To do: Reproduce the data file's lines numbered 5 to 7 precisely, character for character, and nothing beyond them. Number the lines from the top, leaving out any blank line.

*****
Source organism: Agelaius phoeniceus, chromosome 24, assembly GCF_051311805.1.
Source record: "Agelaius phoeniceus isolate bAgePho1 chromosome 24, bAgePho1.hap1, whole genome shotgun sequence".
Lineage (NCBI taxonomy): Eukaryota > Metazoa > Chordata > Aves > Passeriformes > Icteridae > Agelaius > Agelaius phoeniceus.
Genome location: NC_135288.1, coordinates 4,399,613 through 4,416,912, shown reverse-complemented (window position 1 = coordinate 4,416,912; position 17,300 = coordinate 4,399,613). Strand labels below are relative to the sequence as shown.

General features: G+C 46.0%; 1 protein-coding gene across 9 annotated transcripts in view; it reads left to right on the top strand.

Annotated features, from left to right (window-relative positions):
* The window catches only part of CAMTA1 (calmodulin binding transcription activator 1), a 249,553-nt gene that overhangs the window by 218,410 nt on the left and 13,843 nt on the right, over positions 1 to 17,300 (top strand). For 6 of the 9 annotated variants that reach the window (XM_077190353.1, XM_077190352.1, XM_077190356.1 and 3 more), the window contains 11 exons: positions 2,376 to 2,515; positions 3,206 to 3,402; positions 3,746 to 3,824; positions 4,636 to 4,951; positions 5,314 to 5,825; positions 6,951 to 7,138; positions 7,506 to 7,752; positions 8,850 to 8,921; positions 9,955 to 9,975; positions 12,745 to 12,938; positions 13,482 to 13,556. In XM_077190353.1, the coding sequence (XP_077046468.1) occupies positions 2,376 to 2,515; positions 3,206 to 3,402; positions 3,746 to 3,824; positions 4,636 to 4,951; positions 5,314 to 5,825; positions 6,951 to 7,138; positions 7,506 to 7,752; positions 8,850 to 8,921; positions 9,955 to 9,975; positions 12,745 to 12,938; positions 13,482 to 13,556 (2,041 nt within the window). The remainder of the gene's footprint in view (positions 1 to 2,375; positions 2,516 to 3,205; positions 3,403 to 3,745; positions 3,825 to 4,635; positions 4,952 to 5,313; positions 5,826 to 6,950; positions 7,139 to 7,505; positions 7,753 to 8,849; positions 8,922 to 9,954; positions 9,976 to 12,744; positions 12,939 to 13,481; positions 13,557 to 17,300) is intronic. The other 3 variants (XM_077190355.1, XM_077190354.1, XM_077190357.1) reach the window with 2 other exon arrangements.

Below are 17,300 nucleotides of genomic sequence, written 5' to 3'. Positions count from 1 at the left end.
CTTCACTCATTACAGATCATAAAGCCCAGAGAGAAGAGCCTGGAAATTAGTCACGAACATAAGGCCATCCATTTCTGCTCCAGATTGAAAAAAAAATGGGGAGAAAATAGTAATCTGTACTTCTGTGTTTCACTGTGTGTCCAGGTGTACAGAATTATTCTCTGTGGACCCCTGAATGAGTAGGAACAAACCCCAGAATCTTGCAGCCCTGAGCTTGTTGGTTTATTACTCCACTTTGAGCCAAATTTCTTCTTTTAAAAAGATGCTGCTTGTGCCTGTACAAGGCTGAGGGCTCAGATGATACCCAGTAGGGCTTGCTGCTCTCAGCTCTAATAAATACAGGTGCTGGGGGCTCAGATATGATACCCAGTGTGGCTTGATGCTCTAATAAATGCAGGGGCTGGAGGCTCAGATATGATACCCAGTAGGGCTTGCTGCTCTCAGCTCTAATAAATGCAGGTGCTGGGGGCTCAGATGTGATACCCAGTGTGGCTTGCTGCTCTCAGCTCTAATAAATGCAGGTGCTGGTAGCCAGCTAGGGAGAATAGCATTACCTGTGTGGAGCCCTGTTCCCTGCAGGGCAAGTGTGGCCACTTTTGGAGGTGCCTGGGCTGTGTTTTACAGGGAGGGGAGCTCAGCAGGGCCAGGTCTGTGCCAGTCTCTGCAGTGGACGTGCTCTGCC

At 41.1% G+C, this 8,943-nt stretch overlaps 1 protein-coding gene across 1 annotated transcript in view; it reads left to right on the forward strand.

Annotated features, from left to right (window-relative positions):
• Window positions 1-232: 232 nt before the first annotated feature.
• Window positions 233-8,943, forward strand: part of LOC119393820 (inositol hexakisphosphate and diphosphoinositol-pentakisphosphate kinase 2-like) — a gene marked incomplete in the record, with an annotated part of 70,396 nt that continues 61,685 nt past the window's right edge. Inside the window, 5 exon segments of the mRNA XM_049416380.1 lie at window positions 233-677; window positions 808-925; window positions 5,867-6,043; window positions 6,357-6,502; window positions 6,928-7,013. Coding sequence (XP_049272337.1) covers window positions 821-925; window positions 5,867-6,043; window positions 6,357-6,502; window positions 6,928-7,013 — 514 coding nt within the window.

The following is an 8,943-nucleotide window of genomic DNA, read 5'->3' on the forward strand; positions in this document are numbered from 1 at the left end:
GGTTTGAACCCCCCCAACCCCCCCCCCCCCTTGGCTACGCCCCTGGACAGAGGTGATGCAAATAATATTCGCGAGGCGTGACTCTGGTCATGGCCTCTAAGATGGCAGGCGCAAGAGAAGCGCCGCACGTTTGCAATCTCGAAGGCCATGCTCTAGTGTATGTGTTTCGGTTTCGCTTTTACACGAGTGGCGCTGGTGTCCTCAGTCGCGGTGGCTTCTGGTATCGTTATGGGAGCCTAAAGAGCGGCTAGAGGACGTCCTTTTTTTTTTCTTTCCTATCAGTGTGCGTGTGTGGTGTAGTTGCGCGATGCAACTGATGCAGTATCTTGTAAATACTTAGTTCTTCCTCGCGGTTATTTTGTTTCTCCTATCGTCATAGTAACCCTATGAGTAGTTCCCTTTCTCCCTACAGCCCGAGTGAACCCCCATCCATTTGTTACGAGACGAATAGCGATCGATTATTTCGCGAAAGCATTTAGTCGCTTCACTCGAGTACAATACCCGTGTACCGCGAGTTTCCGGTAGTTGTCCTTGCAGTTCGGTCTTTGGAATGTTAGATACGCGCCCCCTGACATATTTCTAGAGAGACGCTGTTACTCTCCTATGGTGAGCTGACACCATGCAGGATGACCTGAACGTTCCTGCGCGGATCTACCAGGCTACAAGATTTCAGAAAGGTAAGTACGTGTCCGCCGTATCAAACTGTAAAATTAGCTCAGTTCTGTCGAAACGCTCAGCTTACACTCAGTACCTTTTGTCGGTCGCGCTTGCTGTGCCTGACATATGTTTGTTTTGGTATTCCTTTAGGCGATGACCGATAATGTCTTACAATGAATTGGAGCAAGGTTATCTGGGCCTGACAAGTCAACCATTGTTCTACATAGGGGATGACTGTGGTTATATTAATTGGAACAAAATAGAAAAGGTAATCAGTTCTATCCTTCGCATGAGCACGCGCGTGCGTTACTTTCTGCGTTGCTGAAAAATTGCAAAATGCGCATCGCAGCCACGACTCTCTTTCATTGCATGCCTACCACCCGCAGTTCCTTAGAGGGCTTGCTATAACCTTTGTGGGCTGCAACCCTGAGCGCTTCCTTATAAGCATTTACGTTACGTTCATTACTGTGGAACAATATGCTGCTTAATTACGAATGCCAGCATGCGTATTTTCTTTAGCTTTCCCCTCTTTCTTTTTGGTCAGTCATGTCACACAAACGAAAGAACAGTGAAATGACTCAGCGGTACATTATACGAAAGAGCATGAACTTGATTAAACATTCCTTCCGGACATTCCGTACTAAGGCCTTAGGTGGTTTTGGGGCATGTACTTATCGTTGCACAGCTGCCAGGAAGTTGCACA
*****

General features: G+C 46.0%; 1 protein-coding gene across 9 annotated transcripts in view; it reads left to right on the top strand.

Annotated features, from left to right (window-relative positions):
* The window catches only part of CAMTA1 (calmodulin binding transcription activator 1), a 249,553-nt gene that overhangs the window by 218,410 nt on the left and 13,843 nt on the right, over positions 1 to 17,300 (top strand). For 6 of the 9 annotated variants that reach the window (XM_077190353.1, XM_077190352.1, XM_077190356.1 and 3 more), the window contains 11 exons: positions 2,376 to 2,515; positions 3,206 to 3,402; positions 3,746 to 3,824; positions 4,636 to 4,951; positions 5,314 to 5,825; positions 6,951 to 7,138; positions 7,506 to 7,752; positions 8,850 to 8,921; positions 9,955 to 9,975; positions 12,745 to 12,938; positions 13,482 to 13,556. In XM_077190353.1, the coding sequence (XP_077046468.1) occupies positions 2,376 to 2,515; positions 3,206 to 3,402; positions 3,746 to 3,824; positions 4,636 to 4,951; positions 5,314 to 5,825; positions 6,951 to 7,138; positions 7,506 to 7,752; positions 8,850 to 8,921; positions 9,955 to 9,975; positions 12,745 to 12,938; positions 13,482 to 13,556 (2,041 nt within the window). The remainder of the gene's footprint in view (positions 1 to 2,375; positions 2,516 to 3,205; positions 3,403 to 3,745; positions 3,825 to 4,635; positions 4,952 to 5,313; positions 5,826 to 6,950; positions 7,139 to 7,505; positions 7,753 to 8,849; positions 8,922 to 9,954; positions 9,976 to 12,744; positions 12,939 to 13,481; positions 13,557 to 17,300) is intronic. The other 3 variants (XM_077190355.1, XM_077190354.1, XM_077190357.1) reach the window with 2 other exon arrangements.